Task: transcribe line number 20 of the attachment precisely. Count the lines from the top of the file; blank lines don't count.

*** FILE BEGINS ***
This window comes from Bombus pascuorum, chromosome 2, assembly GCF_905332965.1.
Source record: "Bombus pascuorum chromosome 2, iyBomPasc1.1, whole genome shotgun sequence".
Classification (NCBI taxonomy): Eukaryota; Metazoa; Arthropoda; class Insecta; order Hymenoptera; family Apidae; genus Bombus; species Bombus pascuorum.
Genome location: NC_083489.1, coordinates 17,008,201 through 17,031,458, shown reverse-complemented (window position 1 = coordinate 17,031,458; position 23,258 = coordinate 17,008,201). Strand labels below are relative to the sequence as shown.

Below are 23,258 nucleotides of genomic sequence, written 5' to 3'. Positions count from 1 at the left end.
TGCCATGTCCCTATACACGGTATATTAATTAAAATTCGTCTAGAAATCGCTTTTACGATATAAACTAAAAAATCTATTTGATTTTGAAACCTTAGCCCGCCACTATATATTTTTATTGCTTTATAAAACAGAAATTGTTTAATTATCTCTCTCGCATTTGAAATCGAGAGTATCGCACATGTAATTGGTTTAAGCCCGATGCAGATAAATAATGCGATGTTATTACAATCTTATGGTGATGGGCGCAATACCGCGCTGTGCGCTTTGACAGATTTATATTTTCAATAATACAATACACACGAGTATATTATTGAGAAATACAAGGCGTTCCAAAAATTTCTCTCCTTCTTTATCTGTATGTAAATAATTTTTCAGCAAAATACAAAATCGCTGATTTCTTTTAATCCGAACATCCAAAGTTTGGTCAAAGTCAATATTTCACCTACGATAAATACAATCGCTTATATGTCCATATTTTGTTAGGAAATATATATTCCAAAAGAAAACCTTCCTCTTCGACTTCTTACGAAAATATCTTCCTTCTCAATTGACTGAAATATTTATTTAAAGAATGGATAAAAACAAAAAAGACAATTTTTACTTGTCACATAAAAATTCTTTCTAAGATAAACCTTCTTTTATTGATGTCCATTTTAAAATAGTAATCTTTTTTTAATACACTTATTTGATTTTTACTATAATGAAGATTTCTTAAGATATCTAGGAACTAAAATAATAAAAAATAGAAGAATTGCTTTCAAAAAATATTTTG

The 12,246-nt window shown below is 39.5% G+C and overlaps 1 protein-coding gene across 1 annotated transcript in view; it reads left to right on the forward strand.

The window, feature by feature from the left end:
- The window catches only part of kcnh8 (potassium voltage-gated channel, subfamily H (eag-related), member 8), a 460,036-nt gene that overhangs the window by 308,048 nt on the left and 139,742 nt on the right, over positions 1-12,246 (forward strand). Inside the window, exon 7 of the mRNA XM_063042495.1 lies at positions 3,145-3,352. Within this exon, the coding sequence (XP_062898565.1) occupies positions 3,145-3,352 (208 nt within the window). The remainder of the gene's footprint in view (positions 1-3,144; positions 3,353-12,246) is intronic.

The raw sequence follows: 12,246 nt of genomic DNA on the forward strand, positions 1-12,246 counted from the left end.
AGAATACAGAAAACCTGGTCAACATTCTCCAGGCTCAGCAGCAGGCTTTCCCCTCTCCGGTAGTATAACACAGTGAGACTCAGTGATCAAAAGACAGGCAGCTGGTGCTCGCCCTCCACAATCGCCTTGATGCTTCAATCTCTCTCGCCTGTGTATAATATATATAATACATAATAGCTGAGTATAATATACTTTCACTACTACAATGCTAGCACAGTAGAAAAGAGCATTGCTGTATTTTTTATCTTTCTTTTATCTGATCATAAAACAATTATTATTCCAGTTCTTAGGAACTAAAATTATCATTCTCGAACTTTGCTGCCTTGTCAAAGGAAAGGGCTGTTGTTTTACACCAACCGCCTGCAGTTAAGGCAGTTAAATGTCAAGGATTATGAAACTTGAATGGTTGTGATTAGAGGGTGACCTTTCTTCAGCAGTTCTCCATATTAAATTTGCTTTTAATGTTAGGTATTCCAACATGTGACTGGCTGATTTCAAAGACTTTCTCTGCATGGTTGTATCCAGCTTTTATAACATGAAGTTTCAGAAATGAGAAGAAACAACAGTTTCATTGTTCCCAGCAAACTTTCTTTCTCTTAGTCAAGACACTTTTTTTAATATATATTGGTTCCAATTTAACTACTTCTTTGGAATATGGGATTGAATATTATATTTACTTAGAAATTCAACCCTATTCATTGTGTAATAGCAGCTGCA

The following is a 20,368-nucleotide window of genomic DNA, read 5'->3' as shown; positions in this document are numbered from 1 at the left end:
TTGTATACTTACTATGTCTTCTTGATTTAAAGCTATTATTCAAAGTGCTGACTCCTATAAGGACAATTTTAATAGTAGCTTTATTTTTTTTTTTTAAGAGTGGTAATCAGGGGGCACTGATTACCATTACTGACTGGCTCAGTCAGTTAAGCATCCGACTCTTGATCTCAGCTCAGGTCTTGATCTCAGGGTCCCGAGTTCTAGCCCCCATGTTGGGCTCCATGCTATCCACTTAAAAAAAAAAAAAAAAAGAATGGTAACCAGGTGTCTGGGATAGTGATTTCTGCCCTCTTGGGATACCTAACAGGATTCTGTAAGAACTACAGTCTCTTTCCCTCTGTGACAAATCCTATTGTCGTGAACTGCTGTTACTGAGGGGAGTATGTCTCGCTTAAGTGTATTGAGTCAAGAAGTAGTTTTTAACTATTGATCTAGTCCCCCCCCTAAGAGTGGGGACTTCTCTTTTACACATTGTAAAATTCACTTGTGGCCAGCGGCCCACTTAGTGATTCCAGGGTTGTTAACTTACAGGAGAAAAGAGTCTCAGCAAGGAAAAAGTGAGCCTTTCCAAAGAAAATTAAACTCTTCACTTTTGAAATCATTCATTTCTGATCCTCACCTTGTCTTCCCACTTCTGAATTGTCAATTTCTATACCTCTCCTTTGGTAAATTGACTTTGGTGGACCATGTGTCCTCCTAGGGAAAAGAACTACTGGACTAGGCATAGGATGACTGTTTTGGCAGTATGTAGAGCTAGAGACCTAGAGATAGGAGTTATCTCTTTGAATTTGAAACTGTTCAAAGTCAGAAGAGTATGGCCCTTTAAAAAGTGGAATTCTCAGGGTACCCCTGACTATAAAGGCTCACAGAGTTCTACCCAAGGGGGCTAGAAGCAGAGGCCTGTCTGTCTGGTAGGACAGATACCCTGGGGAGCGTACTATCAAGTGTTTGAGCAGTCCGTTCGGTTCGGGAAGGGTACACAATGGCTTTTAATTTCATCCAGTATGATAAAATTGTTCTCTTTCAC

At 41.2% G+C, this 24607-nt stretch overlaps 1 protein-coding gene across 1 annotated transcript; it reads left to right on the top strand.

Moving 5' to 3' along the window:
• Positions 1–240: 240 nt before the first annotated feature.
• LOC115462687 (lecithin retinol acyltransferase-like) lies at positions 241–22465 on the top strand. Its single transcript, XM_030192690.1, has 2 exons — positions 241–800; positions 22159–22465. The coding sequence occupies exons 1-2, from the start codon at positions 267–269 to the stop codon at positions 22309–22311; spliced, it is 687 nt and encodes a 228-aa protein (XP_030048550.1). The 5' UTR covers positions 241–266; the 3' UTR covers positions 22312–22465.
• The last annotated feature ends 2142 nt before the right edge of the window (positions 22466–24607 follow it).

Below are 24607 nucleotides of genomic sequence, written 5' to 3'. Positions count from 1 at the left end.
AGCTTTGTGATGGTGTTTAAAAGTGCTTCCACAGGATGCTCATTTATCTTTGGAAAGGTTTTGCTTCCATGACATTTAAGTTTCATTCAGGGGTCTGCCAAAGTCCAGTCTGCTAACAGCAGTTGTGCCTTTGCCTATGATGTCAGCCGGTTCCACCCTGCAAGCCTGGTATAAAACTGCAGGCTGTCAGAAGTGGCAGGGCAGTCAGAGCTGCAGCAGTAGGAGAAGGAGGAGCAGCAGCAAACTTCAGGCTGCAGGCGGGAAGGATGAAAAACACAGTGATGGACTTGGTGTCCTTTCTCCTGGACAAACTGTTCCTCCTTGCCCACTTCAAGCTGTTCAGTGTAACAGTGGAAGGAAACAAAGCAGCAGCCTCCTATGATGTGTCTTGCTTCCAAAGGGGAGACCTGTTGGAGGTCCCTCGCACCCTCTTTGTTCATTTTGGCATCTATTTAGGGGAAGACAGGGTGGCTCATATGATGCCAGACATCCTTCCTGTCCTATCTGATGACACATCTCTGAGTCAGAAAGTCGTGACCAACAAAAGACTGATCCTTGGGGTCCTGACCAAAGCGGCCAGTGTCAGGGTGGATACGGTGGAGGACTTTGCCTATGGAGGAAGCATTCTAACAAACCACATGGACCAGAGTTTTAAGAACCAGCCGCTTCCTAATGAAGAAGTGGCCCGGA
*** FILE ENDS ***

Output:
AGCTTTGTGATGGTGTTTAAAAGTGCTTCCACAGGATGCTCATTTATCTTTGGAAAGGTTTTGCTTCCATGACATTTAAGTTTCATTCAGGGGTCTGCCAAAGTCCAGTCTGCTAACAGCAGTTGTGCCTTTGCCTATGATGTCAGCCGGTTCCACCCTGCAAGCCTGGTATAAAACTGCAGGCTGTCAGAAGTGGCAGGGCAGTCAGAGCTGCAGCAGTAGGAGAAGGAGGAGCAGCAGCAAACTTCAGGCTGCAGGCGGGAAGGATGAAAAACACAGTGATGGACTTGGTGTCCTTTCTCCTGGACAAACTGTTCCTCCTTGCCCACTTCAAGCTGTTCAGTGTAACAGTGGAAGGAAACAAAGCAGCAGCCTCCTATGATGTGTCTTGCTTCCAAAGGGGAGACCTGTTGGAGGTCCCTCGCACCCTCTTTGTTCATTTTGGCATCTATTTAGGGGAAGACAGGGTGGCTCATATGATGCCAGACATCCTTCCTGTCCTATCTGATGACACATCTCTGAGTCAGAAAGTCGTGACCAACAAAAGACTGATCCTTGGGGTCCTGACCAAAGCGGCCAGTGTCAGGGTGGATACGGTGGAGGACTTTGCCTATGGAGGAAGCATTCTAACAAACCACATGGACCAGAGTTTTAAGAACCAGCCGCTTCCTAATGAAGAAGTGGCCCGGA